He does the hedges; she does the flowers. He might do the vegetables and she might mow the lawn, but only if there is no other option. What is it about gardening that brings out gender stereotypes?
On the surface, this seems to affect even the least conventional of partnerships: the garden made by Vita Sackville-West and Harold Nicolson at Sissinghurst is a portrait of a marriage, a very happy and not very normal one.
Photographs by Kendra Wilson.
Above: It is generally agreed that Vita Sackville-West was responsible for the romantic and–dare I say–feminine planting in the garden while Harold sketched it all out with a ruler.
Above: And yet the very formal Lime Walk, an avenue of pleached limes created by Harold, is one of the prettiest parts of the garden in spring. With its colorful bulb planting between uneven slabs, it is frolicsome, in the way that the unforgiving Yew Walk is not. Harold described it as his “life’s work.”
Above: Vita wore the trousers in this marriage. Having bought the property, Vita hoisted the Sackville flag and vetoed Harold’s ideas when they didn’t chime with hers. According to Sarah Raven, who is married to their grandson Adam Nicolson, Harold was almost like a paying guest, “though a very welcome one.” Shown here: the statue of the Little Virgin in the White Garden.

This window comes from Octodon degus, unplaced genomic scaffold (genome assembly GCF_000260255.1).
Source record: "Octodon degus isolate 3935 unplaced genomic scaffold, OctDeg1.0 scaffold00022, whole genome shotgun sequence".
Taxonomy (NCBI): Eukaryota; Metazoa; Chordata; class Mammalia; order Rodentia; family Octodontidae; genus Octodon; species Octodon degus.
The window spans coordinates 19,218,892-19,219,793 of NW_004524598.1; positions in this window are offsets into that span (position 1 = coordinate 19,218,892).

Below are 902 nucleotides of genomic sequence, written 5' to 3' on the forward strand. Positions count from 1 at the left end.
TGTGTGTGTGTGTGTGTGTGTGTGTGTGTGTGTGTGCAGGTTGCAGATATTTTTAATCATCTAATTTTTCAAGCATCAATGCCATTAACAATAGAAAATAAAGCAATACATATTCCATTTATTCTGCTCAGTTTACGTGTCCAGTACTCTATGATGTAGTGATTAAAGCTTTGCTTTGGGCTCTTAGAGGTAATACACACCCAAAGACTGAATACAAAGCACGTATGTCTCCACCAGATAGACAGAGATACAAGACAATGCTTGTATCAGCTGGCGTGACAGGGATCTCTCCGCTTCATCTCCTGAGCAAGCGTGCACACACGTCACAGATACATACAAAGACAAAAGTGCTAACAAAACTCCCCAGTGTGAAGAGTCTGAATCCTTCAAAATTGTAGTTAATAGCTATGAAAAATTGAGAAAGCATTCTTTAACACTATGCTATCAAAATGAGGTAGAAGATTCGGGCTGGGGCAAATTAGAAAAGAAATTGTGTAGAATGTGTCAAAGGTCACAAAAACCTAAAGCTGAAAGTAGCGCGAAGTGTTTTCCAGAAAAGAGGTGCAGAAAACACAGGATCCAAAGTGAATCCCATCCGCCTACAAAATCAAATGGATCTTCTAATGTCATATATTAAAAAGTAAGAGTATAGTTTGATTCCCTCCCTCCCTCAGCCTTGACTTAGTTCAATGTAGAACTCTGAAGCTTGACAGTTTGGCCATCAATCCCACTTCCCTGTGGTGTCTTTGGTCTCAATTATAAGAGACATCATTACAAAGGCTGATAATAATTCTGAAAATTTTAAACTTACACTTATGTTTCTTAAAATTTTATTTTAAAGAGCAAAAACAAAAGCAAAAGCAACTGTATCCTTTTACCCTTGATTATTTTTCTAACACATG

Above: Harold built the backbone of the garden. He created vistas and divisions and formality through his geometric layout. As outdoor architect, Nicholson designed new rooms from living walls of box and yew, added to the occasional remains of Elizabethan brick. He made sense of the layout of the ruined castle.
And yet with all its sharp lines, the final effect at Sissinghurst is not formal. “The lack of grandeur is more down to Vita than Harold,” says Sarah Raven. “Vita wanted simplicity, crumble, patina.”
Above: Vita brought romanticism to the garden. She loved old-fashioned roses, “tussie mussies” (posies), and “wildlings” (wildflowers), and would put out stakes where flowers had self-seeded so that they would not be weeded out by the gardeners. “She liked little trees. He thought they’d spoil the lines,” says Sarah Raven. The little trees stayed.
Above: In the end, normal ideas of “His and Hers” are a red herring in this garden, as in the marriage of Harold and Vita. Sissinghurst works because it was born out of agreement and a profound attachment. They shared the same aesthetic. “They both wanted a rough authenticity,” says Raven. “It was important to be bohemian.” As such, they were unimpressed with the 1930s and were happy to dive into a sense of the past at their castle in Kent.
Above: Some of Harold’s lines are a bit off-center; the Yew Walk refuses to grow properly. “It’s not Versailles,” says Sarah Raven. Sissinghurst was created by a man and a woman who loved gardening.
Want to see more of Sissinghurst? The last time Kendra visited, she toured Vita’s Sunset Garden.